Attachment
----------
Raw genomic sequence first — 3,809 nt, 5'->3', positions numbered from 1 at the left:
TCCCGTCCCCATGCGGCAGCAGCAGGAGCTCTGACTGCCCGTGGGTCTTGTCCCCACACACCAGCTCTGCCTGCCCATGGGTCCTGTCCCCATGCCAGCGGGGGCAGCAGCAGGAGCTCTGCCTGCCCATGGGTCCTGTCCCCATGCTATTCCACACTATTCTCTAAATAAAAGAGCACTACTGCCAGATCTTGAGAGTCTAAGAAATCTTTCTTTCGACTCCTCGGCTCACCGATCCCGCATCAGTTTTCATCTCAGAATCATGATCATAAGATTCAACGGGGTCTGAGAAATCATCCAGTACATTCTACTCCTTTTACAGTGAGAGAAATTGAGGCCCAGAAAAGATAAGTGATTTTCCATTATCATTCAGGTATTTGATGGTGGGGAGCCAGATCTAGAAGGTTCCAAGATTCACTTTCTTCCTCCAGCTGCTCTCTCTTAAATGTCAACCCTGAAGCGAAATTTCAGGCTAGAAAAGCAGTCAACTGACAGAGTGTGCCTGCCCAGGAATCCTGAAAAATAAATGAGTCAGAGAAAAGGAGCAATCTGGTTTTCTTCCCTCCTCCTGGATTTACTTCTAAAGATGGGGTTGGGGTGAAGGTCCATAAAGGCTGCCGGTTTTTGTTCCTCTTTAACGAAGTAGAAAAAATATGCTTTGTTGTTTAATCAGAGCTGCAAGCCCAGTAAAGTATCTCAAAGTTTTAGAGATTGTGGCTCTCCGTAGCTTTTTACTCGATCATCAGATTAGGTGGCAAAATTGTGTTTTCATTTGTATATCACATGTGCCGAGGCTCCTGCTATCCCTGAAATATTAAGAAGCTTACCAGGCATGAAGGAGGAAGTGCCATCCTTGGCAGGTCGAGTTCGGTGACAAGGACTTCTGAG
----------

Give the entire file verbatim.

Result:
Raw genomic sequence first — 3,809 nt, 5'->3', positions numbered from 1 at the left:
TCCCGTCCCCATGCGGCAGCAGCAGGAGCTCTGACTGCCCGTGGGTCTTGTCCCCACACACCAGCTCTGCCTGCCCATGGGTCCTGTCCCCATGCCAGCGGGGGCAGCAGCAGGAGCTCTGCCTGCCCATGGGTCCTGTCCCCATGCTATTCCACACTATTCTCTAAATAAAAGAGCACTACTGCCAGATCTTGAGAGTCTAAGAAATCTTTCTTTCGACTCCTCGGCTCACCGATCCCGCATCAGTTTTCATCTCAGAATCATGATCATAAGATTCAACGGGGTCTGAGAAATCATCCAGTACATTCTACTCCTTTTACAGTGAGAGAAATTGAGGCCCAGAAAAGATAAGTGATTTTCCATTATCATTCAGGTATTTGATGGTGGGGAGCCAGATCTAGAAGGTTCCAAGATTCACTTTCTTCCTCCAGCTGCTCTCTCTTAAATGTCAACCCTGAAGCGAAATTTCAGGCTAGAAAAGCAGTCAACTGACAGAGTGTGCCTGCCCAGGAATCCTGAAAAATAAATGAGTCAGAGAAAAGGAGCAATCTGGTTTTCTTCCCTCCTCCTGGATTTACTTCTAAAGATGGGGTTGGGGTGAAGGTCCATAAAGGCTGCCGGTTTTTGTTCCTCTTTAACGAAGTAGAAAAAATATGCTTTGTTGTTTAATCAGAGCTGCAAGCCCAGTAAAGTATCTCAAAGTTTTAGAGATTGTGGCTCTCCGTAGCTTTTTACTCGATCATCAGATTAGGTGGCAAAATTGTGTTTTCATTTGTATATCACATGTGCCGAGGCTCCTGCTATCCCTGAAATATTAAGAAGCTTACCAGGCATGAAGGAGGAAGTGCCATCCTTGGCAGGTCGAGTTCGGTGACAAGGACTTCTGAG